Military & Defense Testing
What is MIL-STD Testing?
Military or MIL-STD testing is a required process to test equipment to be sold to the Department of Defense. There is a variety of codes that are used in the process, such as 188 -Telecommunications, 810 – Environmental Engineering, and 461 -EMC. The project numbers consist of two parts.
- The first part is the Federal Supply Group or the FSG. This is followed by the Federal Supply Class (FSC).
- The second part is a nonsignificant four-digit number serially assigned in each FSG or FSC.
Closely related projects initiated in the same timeframe may be identified by a project number followed by a dash and sequentially assigned subproject numbers.
Complete MIL-STD overview
If you’re looking to sell equipment to the military, it is essential to complete the MIL-STD overview for all Department of Defense (DoD) projects/equipment.
Also, some organizations and agencies may use military requirements in non-military fields such as non-governmental agencies, and technical assistance organizations. Testing partners provide the testing capabilities required by the MIL-STD 810, MIL-STD 461, and other MIL tests.
Thorough environmental testing
Our qualified team can complete standard environmental engineering and laboratory testing known as the MIL-STD-810. The goal of the test is to discover the environmental impact on the design of an object and measure the limitations the material will face during its service life. Our comprehensive research methods accurately simulate the impact multiple environments have on material rather than attempting to replicate the environment itself.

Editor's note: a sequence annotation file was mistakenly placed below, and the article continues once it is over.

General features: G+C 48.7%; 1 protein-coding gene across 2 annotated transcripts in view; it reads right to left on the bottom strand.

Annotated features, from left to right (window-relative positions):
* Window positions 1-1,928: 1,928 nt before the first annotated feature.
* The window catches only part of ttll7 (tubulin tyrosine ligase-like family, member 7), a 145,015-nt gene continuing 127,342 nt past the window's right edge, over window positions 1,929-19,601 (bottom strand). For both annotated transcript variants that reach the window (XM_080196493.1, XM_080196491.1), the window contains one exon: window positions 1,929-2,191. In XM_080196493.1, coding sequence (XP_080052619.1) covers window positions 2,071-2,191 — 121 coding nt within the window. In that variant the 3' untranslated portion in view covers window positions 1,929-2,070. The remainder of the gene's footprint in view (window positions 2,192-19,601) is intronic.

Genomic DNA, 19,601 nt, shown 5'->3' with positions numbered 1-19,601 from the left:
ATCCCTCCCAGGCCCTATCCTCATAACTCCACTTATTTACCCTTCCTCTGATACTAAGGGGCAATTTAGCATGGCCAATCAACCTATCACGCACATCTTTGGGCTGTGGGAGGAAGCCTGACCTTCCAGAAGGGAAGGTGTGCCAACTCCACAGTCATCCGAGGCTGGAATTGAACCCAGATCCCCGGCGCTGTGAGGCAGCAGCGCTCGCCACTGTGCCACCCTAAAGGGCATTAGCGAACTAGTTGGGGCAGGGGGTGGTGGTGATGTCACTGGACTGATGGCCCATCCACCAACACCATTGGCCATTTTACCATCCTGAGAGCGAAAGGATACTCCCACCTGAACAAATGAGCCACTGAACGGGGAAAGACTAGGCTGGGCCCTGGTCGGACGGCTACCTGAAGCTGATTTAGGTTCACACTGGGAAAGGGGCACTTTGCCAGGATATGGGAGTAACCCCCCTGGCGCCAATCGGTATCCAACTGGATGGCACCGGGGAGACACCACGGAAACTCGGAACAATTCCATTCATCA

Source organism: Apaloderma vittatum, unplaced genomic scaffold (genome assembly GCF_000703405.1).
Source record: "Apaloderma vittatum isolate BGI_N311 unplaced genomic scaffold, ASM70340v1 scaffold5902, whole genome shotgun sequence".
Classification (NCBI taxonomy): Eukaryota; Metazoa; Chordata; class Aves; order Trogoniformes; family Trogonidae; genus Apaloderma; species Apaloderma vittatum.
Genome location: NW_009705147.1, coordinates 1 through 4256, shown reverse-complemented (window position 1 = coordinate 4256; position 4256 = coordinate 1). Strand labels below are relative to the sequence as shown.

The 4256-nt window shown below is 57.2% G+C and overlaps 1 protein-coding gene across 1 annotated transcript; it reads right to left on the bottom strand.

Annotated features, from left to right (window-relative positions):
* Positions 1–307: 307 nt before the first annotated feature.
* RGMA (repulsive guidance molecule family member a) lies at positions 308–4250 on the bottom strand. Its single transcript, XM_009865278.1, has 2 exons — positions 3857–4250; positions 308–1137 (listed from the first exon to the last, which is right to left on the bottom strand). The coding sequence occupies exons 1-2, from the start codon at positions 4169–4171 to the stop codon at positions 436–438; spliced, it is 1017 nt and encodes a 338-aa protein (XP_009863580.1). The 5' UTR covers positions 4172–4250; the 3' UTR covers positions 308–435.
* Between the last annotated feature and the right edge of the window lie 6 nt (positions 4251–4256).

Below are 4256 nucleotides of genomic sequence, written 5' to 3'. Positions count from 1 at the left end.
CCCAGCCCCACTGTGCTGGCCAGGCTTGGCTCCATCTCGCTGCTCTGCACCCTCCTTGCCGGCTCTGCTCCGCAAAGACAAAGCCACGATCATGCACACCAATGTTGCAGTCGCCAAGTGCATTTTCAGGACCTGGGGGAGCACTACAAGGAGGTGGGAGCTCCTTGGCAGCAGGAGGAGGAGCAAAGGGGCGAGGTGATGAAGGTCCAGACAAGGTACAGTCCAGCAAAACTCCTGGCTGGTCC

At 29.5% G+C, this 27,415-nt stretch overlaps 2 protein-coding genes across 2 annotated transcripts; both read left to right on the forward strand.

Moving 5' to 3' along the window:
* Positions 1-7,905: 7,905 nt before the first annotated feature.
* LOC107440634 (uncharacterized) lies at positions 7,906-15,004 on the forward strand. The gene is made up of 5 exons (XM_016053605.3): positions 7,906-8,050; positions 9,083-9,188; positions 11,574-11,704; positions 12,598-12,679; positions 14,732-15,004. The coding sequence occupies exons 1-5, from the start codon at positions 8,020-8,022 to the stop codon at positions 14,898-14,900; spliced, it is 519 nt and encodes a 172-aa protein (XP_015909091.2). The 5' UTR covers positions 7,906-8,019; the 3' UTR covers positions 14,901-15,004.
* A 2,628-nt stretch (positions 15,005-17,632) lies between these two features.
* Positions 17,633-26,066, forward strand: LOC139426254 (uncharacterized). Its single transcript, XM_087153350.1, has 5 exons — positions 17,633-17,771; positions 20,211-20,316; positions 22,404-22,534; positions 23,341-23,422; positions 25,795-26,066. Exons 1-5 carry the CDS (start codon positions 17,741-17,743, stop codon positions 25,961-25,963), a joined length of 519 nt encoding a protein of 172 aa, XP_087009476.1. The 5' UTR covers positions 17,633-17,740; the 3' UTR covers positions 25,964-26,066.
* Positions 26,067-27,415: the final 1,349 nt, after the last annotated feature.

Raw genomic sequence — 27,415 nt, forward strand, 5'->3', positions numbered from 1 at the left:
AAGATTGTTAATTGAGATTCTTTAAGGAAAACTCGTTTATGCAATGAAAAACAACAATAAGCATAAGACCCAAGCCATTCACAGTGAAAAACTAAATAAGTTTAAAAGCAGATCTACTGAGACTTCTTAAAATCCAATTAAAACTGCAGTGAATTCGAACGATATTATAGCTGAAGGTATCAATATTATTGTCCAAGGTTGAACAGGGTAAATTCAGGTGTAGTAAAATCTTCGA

The MIL-STD-810 can become an industry standard. While created for use by the United States Department of Defense, it has since become a baseline for testing consumer goods. Manufacturers of laptops, mobile phones, and other electronic devices often monitor their products against the specification and sell them as MIL-STD-810 compliant.
MIL-STD-810 includes the following:
- Acceleration (513.6)
- Acidic Atmosphere (518.1)
- Acoustic Noise (515.6)
- Dust (510.5)
- Explosive Atmosphere (511.5)
- Fluid Contamination (504.1)
- Freeze / Thaw (521.3; 524)
- Fungus (508.6)
- Gunfire Shock (519.6; 522.1)
- Humidity (507.5; 520.3)
- Immersion (512.5)
- Low Pressure aka Altitude (500.5; 520.3)
- Multi-Exciter Testing (527)
- Pyroshock (517.1)
- Rain (506.5, 521.3)
- Rail Impact (526)
- Salt Fog (509.5)
- Sand (510.5)
- Shock (516.6)
- Solar Radiation (505.5)
- Temperature (501.5; 502.5; 503.5; 520.3; 523.3)
- Time Waveform Replication (525)
- Vibration (514.6; 520.3)
- Vibro-Acoustic (523.3; 528)
Thorough electromagnetic testing
Testing Partners can also undertake a comprehensive MIL-STD-461 testing regimen. These tests were developed to control electromagnetic interference for military and aerospace applications. The MIL-STD 461 test is divided into two sections: emissions and susceptibility. These are designed to measure conducted or radiated radiation reactions.
MIL-STD-461 includes the following:
- Conducted Emissions: Power Leads (30 Hz to 10 MHz) and Antenna Terminal (10 kHz-40GHz)
- Conducted Susceptibility: Power Leads (30 Hz to 150 kHz); Antenna Port – Intermodulation (15 kHz to 10 GHz); Antenna Port – Rejection/Undesired Signals (30 Hz o 20 GHz); Antenna Port – Cross-Modulation (30 Hz too. 20 GHz); Structure Current (60 Hz to 100 kHz); Bulk Cable Injection (10 kHz to 200 MHz); Bulk Cable Injection – Impulse Excitation; Damped Sinusoidal Transients – Cable and Power Leads (10 kHz to 100 MHz)
- Radiated Emissions: Magnetic Field (30 Hz to 100 kHz); Electric Field (10 kHz to 18 GHz); Antenna Spurious and Harmonic Outputs (10 kHz to 40 GHz)
- Radiated Susceptibility: Magnetic Field (30 Hz to 100 kHz); Electric Field (2 MHz to 40 GHz); Transient Electromagnetic Field